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Don't Rest on Your Old Static P-F Curve - Be Dynamic!

The Dynamic P-F Curve is not unlike the traditional curve; however, the addition of current information or online data inputs allow the curve to become “live” or “dynamic” through the use of AI and its embedded algorithms, thereby making adjustments based on future Dynamic P-F Curve forecasts.

Today, I’d like to focus on the two points on the curve, the PE and FE points on the solid grey line. These are our traditional points, well known to the reliability community. These are our estimates of Potential Failure and Functional Failure, on the curve, as they relate to an item’s resistance to failure (Y axis) against age (X axis). Their locations are based on well-established industry best practices as well as our own empirical data. PE is selected as the point on the curve at which “failure is imminent”. Merriam-Webster defines IMMINENT as “ready to take place” or “happening soon”. In both definitions, “imminent” is a judgement call of the reliability engineer based on the historical data and an understanding of current operating conditions that the item is exposed to; because of this, PE is entirely malleable in its position on the P-F curve and up to the best judgment of the RE.

Now armed with this understanding, let’s ask the question “Why does the P-F curve even exist?”. The primary purpose of the curve is to establish the criteria by which an item will be taken out of service and scheduled for maintenance prior to functional failure. To ensure adequate time for Planning and Scheduling, the P-F Interval must be of sufficient time. The Dynamic P-F Curve helps to accomplish this by measuring the slope of the Current Asset Curve vs. the Historical Baseline Curve; based on this slope, the algorithm calculates a new PF in real-time and displays the Algorithm Forecasted Curve. By moving PF up the curve, we give Maintenance the time required for an adequate response prior to Functional Failure of the item.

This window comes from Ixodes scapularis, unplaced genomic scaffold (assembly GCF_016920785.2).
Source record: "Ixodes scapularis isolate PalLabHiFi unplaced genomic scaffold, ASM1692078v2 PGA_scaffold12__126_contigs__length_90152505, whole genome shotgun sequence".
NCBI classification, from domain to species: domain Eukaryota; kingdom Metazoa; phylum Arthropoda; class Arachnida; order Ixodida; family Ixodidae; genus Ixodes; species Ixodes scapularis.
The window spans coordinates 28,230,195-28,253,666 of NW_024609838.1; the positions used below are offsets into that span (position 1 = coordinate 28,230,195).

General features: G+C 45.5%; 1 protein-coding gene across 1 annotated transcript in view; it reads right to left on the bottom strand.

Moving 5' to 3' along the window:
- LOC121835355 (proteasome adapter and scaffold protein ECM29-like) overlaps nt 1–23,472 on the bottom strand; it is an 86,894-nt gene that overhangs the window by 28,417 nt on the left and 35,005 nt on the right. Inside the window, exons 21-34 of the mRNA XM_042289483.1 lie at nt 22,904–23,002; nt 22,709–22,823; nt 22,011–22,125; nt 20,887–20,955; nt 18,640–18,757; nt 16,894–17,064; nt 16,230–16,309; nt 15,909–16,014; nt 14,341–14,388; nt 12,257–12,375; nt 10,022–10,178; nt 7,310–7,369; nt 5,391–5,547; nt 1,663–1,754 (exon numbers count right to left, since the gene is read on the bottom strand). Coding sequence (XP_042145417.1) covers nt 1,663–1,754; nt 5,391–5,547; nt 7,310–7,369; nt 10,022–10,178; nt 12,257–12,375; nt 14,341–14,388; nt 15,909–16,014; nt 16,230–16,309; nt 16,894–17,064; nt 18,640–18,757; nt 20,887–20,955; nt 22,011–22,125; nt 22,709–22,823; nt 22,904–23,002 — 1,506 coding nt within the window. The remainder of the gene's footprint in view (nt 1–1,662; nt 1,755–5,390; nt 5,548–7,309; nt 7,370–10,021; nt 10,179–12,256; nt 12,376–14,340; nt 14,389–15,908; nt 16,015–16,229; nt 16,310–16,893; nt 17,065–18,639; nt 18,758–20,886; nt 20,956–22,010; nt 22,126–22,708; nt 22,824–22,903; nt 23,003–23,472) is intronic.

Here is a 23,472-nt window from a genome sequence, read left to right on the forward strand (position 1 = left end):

Our next post will cover the “Probable Range of PF- FF”. Thanks for reading; your comments are welcomed as we explore this new and exciting use of the Dynamic P-F Curve.

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